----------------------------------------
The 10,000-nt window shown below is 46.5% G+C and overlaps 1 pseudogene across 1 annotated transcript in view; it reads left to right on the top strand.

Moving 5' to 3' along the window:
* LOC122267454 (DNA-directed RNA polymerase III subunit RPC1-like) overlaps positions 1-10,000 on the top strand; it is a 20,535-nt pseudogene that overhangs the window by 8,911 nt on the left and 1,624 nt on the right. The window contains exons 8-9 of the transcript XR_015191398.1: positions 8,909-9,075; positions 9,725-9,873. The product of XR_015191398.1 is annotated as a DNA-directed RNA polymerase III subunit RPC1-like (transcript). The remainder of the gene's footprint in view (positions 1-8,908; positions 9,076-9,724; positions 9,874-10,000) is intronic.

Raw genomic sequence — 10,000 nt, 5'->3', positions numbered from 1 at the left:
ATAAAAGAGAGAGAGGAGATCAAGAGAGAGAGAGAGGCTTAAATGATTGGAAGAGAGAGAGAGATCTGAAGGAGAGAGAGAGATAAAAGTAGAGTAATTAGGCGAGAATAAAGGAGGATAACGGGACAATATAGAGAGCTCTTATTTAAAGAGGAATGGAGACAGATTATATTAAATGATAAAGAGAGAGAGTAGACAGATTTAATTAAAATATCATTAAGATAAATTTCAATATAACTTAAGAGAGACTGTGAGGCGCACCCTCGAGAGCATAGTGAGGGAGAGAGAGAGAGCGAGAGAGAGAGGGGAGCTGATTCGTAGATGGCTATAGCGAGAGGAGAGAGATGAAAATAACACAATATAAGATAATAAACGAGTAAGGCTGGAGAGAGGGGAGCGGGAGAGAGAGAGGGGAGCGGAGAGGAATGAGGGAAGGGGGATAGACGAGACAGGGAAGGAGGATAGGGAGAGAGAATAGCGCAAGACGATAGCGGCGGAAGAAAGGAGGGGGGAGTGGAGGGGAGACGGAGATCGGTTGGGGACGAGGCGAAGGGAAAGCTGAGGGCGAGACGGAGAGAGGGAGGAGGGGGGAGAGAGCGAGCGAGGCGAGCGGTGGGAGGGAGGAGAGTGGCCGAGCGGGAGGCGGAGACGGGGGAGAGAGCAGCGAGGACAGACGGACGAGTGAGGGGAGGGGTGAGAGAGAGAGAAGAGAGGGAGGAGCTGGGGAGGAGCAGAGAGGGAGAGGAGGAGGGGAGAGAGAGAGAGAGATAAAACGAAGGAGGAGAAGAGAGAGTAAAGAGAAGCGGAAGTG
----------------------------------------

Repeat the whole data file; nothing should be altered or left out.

The 10,000-nt window shown below is 46.5% G+C and overlaps 1 pseudogene across 1 annotated transcript in view; it reads left to right on the top strand.

Moving 5' to 3' along the window:
* LOC122267454 (DNA-directed RNA polymerase III subunit RPC1-like) overlaps positions 1-10,000 on the top strand; it is a 20,535-nt pseudogene that overhangs the window by 8,911 nt on the left and 1,624 nt on the right. The window contains exons 8-9 of the transcript XR_015191398.1: positions 8,909-9,075; positions 9,725-9,873. The product of XR_015191398.1 is annotated as a DNA-directed RNA polymerase III subunit RPC1-like (transcript). The remainder of the gene's footprint in view (positions 1-8,908; positions 9,076-9,724; positions 9,874-10,000) is intronic.

Raw genomic sequence — 10,000 nt, 5'->3', positions numbered from 1 at the left:
ATAAAAGAGAGAGAGGAGATCAAGAGAGAGAGAGAGGCTTAAATGATTGGAAGAGAGAGAGAGATCTGAAGGAGAGAGAGAGATAAAAGTAGAGTAATTAGGCGAGAATAAAGGAGGATAACGGGACAATATAGAGAGCTCTTATTTAAAGAGGAATGGAGACAGATTATATTAAATGATAAAGAGAGAGAGTAGACAGATTTAATTAAAATATCATTAAGATAAATTTCAATATAACTTAAGAGAGACTGTGAGGCGCACCCTCGAGAGCATAGTGAGGGAGAGAGAGAGAGCGAGAGAGAGAGGGGAGCTGATTCGTAGATGGCTATAGCGAGAGGAGAGAGATGAAAATAACACAATATAAGATAATAAACGAGTAAGGCTGGAGAGAGGGGAGCGGGAGAGAGAGAGGGGAGCGGAGAGGAATGAGGGAAGGGGGATAGACGAGACAGGGAAGGAGGATAGGGAGAGAGAATAGCGCAAGACGATAGCGGCGGAAGAAAGGAGGGGGGAGTGGAGGGGAGACGGAGATCGGTTGGGGACGAGGCGAAGGGAAAGCTGAGGGCGAGACGGAGAGAGGGAGGAGGGGGGAGAGAGCGAGCGAGGCGAGCGGTGGGAGGGAGGAGAGTGGCCGAGCGGGAGGCGGAGACGGGGGAGAGAGCAGCGAGGACAGACGGACGAGTGAGGGGAGGGGTGAGAGAGAGAGAAGAGAGGGAGGAGCTGGGGAGGAGCAGAGAGGGAGAGGAGGAGGGGAGAGAGAGAGAGAGATAAAACGAAGGAGGAGAAGAGAGAGTAAAGAGAAGCGGAAGTG